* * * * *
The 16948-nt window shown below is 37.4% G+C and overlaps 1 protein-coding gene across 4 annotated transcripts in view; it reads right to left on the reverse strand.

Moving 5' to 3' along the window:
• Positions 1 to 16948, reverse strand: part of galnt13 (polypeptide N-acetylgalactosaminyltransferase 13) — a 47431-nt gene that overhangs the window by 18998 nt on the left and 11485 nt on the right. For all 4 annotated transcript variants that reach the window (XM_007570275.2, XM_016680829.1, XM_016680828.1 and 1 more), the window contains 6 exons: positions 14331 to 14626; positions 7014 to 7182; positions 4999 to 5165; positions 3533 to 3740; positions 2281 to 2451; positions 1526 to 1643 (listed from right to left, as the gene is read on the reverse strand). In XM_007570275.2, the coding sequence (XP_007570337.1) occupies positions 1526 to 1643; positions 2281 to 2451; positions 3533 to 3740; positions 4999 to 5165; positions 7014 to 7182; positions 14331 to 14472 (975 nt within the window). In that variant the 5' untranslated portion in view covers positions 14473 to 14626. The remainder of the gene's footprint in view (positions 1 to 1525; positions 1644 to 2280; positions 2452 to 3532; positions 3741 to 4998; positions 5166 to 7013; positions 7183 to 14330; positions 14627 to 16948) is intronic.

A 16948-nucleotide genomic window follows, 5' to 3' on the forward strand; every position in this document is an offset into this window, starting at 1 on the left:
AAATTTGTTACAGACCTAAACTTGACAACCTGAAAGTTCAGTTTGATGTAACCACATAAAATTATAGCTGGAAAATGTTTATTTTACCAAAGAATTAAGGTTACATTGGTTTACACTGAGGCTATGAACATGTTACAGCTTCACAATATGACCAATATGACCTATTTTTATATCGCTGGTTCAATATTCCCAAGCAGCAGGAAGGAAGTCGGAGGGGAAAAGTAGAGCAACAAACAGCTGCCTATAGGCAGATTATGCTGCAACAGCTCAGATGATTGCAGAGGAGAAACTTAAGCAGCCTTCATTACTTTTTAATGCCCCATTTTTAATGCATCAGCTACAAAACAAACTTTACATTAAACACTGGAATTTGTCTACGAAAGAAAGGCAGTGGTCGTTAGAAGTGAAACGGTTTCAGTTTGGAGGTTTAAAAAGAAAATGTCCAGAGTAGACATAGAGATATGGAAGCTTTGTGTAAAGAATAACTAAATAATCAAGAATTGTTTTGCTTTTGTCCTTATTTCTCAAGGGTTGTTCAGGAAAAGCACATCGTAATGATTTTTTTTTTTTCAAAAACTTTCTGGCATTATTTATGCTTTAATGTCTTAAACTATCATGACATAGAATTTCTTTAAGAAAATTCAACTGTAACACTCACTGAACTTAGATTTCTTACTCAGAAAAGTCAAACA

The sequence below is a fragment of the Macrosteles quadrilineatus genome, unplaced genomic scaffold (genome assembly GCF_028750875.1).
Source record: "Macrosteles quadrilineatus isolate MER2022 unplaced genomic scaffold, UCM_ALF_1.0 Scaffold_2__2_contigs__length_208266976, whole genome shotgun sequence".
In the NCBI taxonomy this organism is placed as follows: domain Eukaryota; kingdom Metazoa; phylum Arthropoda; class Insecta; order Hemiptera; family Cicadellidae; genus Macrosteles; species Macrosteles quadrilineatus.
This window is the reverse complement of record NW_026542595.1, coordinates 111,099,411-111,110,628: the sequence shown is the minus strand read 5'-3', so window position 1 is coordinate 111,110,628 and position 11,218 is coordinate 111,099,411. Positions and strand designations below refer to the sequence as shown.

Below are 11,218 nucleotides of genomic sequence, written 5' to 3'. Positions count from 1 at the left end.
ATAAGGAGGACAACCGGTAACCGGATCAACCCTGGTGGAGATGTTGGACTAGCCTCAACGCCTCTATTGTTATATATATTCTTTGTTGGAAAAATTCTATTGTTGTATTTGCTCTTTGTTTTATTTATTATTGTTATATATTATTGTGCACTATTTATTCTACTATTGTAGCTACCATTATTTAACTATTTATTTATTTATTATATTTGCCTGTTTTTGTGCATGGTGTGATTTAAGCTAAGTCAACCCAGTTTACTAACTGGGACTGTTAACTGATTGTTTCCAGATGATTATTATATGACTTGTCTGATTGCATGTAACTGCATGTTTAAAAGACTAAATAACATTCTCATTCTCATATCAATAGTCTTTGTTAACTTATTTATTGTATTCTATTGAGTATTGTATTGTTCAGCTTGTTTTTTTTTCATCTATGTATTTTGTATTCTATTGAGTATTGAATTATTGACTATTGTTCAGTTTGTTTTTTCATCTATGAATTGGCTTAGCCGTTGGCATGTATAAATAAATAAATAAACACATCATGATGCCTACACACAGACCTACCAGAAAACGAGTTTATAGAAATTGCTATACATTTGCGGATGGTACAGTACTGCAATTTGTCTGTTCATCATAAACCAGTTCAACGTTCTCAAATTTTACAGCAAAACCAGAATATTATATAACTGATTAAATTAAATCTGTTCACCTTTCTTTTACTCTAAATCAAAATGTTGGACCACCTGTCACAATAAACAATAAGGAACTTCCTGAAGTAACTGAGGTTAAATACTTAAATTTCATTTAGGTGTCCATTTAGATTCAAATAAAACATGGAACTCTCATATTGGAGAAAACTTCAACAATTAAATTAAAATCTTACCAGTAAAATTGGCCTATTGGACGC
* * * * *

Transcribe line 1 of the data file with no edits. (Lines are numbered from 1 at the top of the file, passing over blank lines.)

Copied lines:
The 16948-nt window shown below is 37.4% G+C and overlaps 1 protein-coding gene across 4 annotated transcripts in view; it reads right to left on the reverse strand.